Area residents voiced their objections Jan. 27 to a plan that would add nearly 17,00 square feet of retail and office space near downtown Arbutus during a meeting about the proposal.
The plan calls for the development of 2 acres near the intersection of Sulphur Spring Road and Benson Avenue on Old Sulphur Spring Road, a narrow, wooded side street.
During the meeting at the Dewey Lowman American Legion Post on Old Sulphur Spring Road, Stephen Whalen Jr., managing partner of Whalen Properties, described his company's plans to build a two-story, 10,000-square-foot office and retail building and a 6,800-square-foot restaurant on the property.
While most of the site is undeveloped, there are several residences on Arbutus Avenue, less than a block away.
"The residents that are close by don't want their neighborhood to be disturbed. That's the overall feeling I got," said Carol Mox, president of the Halethorpe Improvement Association, the day after the meeting.
Mox said her group has not taken official position on the proposal yet.
Nikki Marlatt-Young, president of the Arbutus Improvement Association, organized the meeting.
She said getting residents together with Whalen was an opportunity for the community to respond to the proposed changes and is glad everyone had a chance to voice their opinions.
"Our little small town is known for pizza and beer. That's all we have is pizza parlors and bars. And I think some of the residents are just content with what we have now," said Nikki Marlatt-Young a day after the meeting.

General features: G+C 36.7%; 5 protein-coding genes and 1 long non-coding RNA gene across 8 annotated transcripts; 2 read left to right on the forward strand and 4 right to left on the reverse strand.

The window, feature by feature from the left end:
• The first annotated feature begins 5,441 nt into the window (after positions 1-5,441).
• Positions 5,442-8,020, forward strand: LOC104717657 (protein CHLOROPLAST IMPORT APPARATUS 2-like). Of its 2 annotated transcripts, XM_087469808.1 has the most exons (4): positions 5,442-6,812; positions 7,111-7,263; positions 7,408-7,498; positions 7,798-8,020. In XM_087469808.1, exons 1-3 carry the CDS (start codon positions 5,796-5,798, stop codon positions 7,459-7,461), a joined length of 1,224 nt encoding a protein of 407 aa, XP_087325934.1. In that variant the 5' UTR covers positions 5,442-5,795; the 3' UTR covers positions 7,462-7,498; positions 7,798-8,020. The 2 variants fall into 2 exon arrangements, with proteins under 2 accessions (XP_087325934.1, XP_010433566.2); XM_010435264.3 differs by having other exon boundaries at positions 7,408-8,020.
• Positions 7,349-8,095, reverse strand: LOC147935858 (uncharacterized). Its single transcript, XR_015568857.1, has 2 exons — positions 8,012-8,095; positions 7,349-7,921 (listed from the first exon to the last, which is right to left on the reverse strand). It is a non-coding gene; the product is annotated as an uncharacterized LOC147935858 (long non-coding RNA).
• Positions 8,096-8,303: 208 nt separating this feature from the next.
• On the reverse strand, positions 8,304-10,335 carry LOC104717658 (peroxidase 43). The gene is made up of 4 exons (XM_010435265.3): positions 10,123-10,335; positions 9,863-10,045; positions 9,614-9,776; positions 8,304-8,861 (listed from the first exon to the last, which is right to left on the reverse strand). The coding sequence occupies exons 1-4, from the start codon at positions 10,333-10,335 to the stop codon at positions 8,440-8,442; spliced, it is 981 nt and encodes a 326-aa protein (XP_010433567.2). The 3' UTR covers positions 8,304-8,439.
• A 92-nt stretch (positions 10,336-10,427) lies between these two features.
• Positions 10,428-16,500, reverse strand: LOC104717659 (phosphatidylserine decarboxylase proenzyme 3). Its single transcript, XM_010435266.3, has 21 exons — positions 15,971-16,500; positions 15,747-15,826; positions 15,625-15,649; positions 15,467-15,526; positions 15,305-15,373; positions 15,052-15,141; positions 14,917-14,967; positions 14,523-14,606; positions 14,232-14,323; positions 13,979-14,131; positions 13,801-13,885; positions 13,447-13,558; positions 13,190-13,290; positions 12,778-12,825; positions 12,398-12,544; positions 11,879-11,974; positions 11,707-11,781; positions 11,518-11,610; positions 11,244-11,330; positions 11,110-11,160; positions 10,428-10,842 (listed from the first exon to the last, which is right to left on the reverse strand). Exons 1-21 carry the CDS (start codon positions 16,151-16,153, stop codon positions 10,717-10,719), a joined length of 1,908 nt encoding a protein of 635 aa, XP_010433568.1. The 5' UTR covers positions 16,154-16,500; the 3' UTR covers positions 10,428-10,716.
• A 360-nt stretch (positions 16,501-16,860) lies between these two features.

Concerns ranged from a potential increase in traffic to improper use of the Class B liquor license that Whalen purchased for the restaurant.
"They're trying to hold on to it and they're feeling a little afraid that it's going to be another Walmart coming in and just destroying what little they have left," Marlatt-Young said of the community's response.
Whalen, however, feels the two new buildings will give Arbutus just the boost it needs.
"We're going to spend about $4.5 million and I think that's a real economic boost to the Arbutus business district," Whalen said.
In response to concerns that the new office and retail space will either be left vacant or draw attention away from existing businesses, Whalen said that the new competition will instead inspire those existing businesses to improve and therefore generate more revenue for everyone.
"We all perform better when we know that somebody's behind us and maybe chasing us a little," Whalen said.
Marlatt-Young said that she was pleased that Whalen said he believed in Arbutus enough to invest in it.
This story has been updated.